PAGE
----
In our last post, we talked about the critical importance of ROI in Asset Management Solutions (AMS). Key areas of an AMS surround Data, Money (of course), and Use. All of these are integral to an AMS. In fact, if a solution is missing any of them, it isn’t worth investigating further. Given how important each of these is, we’ll break them down to ensure that when you are reviewing an AMS for your organization, you understand what you should be looking for in a system – and pressing your vendor or developers to deliver. Today, we’ll focus on Data.
“Garbage In, Garbage Out”
Your focus on Data should be from two perspectives – how do you get it and how do you use it. Let’s start with the latter – Use. Most organizations use their asset data principally in financial reporting – straight assets vs. liabilities. Budgeting is also another use. How about procurement decisions on insurance or maintenance contracts – or the ever-popular decision to buy “spares” or equipment to ensure you have what you need when you need it (just in case)? How frequently do you need inventory information? Annually? Quarterly? Knowing what data you need to have (and when) will drive your entire AMS design.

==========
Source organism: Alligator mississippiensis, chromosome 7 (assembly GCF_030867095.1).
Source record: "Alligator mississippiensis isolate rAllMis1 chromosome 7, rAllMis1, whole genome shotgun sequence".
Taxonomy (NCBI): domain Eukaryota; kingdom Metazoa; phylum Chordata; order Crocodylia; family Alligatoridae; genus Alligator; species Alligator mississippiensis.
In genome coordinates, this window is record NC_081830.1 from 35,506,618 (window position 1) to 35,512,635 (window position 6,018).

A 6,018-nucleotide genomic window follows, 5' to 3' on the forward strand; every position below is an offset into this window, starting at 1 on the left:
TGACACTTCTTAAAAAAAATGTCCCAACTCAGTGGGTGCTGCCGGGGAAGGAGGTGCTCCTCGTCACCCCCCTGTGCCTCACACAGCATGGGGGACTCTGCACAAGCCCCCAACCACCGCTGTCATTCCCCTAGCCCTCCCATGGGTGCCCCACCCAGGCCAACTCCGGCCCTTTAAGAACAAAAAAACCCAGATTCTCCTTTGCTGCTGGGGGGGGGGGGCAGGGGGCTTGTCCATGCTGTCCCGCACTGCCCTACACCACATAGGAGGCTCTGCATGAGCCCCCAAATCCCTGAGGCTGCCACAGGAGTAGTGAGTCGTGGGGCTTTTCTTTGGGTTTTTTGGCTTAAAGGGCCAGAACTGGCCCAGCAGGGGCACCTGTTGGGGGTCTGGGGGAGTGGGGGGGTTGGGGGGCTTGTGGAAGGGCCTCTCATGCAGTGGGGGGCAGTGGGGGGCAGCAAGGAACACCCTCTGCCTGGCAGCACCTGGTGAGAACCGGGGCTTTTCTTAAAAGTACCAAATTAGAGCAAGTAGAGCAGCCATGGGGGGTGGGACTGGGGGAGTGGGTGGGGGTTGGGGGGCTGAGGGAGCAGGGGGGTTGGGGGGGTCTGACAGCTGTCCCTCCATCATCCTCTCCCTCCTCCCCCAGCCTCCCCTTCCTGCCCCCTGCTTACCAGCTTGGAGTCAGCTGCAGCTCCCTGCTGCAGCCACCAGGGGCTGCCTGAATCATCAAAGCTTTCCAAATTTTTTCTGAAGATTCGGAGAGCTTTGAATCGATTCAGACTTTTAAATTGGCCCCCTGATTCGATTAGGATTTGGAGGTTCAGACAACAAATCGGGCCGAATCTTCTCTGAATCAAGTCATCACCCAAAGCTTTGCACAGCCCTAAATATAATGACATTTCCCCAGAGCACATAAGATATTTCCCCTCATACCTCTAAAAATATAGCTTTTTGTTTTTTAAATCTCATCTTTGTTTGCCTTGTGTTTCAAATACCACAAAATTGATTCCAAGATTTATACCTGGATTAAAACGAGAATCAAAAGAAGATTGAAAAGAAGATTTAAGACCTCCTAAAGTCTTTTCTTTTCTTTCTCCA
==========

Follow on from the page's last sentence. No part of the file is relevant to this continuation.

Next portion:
With that use in mind, think about what your data looks like now. Ask yourself is it complete – or are there holes that I’m filling in? Is it correct? If your data goes down a path where it was jotted down on paper then keyentered into your ERP, there might be some typos. How old is it? Do you know the last time the information was collected?
The whole point of implementing an AMS is to get better data. This means that the data should be complete, accurate and current if you are going to be able to effectively use it. An effective solution will provide you with the means to obtain quality data – fulfilling these three criteria:
- The asset data reported is exactly what was physically found – whether it has an existing asset (or identification) tag or not
- Eliminates Ghost Assets – the asset data was captured from the asset itself – not by checking off of a list of assumed assets. When these assets get moved, disposed of or just disappear but remain on the list – you now have Ghost Assets
- The asset is properly profiled with its serial number, age, condition, etc. – whatever your organization needs for reporting and management
- The data on record matches up with the asset – quantities, location, serial numbers, etc.